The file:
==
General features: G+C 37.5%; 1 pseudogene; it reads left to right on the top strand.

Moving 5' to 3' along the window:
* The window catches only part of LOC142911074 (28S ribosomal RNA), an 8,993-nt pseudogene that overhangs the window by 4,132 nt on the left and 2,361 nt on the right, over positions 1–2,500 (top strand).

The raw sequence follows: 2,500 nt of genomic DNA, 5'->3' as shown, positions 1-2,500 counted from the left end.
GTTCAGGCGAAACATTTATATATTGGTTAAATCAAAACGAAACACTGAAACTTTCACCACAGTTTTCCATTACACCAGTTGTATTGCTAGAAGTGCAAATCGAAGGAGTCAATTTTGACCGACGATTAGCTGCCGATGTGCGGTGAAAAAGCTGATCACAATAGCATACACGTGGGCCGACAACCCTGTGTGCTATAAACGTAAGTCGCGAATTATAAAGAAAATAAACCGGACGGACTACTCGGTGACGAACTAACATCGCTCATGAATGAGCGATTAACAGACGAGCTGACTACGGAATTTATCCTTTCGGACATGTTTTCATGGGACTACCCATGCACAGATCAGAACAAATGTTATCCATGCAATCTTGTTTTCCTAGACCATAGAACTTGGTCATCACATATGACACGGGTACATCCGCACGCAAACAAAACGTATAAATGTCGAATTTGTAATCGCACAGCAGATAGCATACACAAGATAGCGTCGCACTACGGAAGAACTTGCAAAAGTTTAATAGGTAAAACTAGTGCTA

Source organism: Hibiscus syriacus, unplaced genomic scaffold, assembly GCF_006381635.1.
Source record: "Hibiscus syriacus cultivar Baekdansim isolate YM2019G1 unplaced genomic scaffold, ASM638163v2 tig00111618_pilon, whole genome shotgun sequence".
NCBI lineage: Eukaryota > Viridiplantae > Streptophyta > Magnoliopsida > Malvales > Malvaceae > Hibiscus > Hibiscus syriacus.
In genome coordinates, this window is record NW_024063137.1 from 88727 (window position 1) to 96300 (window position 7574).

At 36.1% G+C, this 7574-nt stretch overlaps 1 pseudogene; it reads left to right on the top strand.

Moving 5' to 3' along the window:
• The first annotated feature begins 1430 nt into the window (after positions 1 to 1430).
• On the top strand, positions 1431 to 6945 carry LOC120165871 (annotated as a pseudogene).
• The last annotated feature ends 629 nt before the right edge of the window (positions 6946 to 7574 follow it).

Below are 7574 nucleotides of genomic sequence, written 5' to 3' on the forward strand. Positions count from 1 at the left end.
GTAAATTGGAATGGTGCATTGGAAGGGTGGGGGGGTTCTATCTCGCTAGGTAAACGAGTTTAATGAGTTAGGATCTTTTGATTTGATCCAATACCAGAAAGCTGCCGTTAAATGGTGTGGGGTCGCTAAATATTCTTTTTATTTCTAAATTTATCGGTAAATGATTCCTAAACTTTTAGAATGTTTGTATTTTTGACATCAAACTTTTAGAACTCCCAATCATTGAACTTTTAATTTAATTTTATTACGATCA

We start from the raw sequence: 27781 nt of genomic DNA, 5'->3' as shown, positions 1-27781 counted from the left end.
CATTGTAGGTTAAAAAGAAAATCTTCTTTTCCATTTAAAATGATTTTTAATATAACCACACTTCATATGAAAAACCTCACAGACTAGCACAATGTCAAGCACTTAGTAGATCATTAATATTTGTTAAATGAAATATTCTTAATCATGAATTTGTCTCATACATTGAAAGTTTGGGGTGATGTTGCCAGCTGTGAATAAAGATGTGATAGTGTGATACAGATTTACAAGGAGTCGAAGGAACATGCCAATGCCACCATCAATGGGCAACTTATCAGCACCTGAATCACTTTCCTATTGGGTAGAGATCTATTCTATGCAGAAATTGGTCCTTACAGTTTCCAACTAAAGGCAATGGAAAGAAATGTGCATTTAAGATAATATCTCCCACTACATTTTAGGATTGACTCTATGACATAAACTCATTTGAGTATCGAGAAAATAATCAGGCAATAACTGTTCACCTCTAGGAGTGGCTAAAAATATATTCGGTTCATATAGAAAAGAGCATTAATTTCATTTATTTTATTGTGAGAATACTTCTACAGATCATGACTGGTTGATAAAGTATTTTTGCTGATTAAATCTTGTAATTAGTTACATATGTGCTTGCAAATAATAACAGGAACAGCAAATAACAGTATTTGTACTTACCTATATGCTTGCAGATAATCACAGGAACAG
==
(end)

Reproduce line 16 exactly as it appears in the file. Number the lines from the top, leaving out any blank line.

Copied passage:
GTAAATTGGAATGGTGCATTGGAAGGGTGGGGGGGTTCTATCTCGCTAGGTAAACGAGTTTAATGAGTTAGGATCTTTTGATTTGATCCAATACCAGAAAGCTGCCGTTAAATGGTGTGGGGTCGCTAAATATTCTTTTTATTTCTAAATTTATCGGTAAATGATTCCTAAACTTTTAGAATGTTTGTATTTTTGACATCAAACTTTTAGAACTCCCAATCATTGAACTTTTAATTTAATTTTATTACGATCA